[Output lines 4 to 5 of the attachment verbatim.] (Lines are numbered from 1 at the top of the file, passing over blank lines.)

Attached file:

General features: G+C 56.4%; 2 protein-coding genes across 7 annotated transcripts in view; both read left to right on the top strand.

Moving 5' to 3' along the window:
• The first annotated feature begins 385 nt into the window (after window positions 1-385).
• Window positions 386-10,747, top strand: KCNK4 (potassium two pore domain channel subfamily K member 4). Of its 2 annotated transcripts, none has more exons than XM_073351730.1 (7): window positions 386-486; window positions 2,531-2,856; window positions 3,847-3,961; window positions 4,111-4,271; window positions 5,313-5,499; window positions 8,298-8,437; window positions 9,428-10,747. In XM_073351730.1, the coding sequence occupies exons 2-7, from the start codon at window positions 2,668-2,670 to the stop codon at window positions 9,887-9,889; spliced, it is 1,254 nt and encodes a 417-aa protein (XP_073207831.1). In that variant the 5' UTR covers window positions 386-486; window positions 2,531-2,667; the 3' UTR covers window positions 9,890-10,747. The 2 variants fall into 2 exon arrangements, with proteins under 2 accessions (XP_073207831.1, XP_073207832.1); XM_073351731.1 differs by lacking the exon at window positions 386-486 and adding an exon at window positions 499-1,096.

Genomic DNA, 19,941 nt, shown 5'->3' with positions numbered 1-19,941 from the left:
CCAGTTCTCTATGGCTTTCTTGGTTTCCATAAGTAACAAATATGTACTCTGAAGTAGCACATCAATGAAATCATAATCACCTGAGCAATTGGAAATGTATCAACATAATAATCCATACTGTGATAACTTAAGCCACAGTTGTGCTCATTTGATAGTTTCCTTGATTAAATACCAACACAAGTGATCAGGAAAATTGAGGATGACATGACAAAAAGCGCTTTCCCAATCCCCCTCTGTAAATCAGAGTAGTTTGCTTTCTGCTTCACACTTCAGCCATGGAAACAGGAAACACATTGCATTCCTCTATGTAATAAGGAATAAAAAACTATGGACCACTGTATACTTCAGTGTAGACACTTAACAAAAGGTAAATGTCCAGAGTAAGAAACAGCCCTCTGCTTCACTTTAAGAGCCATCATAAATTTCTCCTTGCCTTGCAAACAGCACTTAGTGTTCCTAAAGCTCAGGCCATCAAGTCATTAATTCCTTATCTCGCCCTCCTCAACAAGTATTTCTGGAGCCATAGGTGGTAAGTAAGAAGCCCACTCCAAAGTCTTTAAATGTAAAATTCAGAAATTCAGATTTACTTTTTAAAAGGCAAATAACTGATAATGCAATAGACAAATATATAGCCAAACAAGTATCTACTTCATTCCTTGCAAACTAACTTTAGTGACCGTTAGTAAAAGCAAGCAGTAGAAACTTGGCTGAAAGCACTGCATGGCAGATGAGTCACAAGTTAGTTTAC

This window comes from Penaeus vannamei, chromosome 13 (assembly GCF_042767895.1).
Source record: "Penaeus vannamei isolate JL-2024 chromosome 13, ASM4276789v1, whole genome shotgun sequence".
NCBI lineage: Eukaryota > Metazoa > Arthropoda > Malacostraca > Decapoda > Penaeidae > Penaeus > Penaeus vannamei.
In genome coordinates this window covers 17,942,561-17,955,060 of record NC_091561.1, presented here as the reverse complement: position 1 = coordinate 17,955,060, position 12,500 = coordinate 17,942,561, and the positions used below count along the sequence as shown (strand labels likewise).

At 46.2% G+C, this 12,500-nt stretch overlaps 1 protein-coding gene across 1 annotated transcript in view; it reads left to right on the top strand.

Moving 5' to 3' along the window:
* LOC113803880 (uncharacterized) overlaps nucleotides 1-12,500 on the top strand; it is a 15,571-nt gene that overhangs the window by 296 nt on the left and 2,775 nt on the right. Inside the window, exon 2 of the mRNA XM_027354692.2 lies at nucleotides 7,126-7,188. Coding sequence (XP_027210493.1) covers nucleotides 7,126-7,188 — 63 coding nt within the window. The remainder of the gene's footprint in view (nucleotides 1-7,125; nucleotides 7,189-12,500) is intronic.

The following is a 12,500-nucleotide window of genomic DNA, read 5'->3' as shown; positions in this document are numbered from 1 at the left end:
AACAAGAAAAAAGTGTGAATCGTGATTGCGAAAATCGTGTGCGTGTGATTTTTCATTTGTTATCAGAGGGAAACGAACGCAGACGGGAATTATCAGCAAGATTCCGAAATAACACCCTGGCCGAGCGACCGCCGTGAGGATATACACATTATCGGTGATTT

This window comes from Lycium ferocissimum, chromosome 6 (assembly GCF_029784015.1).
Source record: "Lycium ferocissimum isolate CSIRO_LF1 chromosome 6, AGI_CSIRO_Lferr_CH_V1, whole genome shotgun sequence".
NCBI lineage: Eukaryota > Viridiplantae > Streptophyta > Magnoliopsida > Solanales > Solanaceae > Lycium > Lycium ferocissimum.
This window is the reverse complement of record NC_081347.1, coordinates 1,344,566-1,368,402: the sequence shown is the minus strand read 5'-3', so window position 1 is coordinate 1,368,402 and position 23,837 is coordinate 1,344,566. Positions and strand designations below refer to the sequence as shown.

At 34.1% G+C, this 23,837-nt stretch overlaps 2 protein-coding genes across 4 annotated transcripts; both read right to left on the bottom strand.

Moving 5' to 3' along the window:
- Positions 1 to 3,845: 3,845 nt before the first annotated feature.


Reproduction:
• Window positions 386-10,747, top strand: KCNK4 (potassium two pore domain channel subfamily K member 4). Of its 2 annotated transcripts, none has more exons than XM_073351730.1 (7): window positions 386-486; window positions 2,531-2,856; window positions 3,847-3,961; window positions 4,111-4,271; window positions 5,313-5,499; window positions 8,298-8,437; window positions 9,428-10,747. In XM_073351730.1, the coding sequence occupies exons 2-7, from the start codon at window positions 2,668-2,670 to the stop codon at window positions 9,887-9,889; spliced, it is 1,254 nt and encodes a 417-aa protein (XP_073207831.1). In that variant the 5' UTR covers window positions 386-486; window positions 2,531-2,667; the 3' UTR covers window positions 9,890-10,747. The 2 variants fall into 2 exon arrangements, with proteins under 2 accessions (XP_073207831.1, XP_073207832.1); XM_073351731.1 differs by lacking the exon at window positions 386-486 and adding an exon at window positions 499-1,096.

Genomic DNA, 19,941 nt, shown 5'->3' with positions numbered 1-19,941 from the left: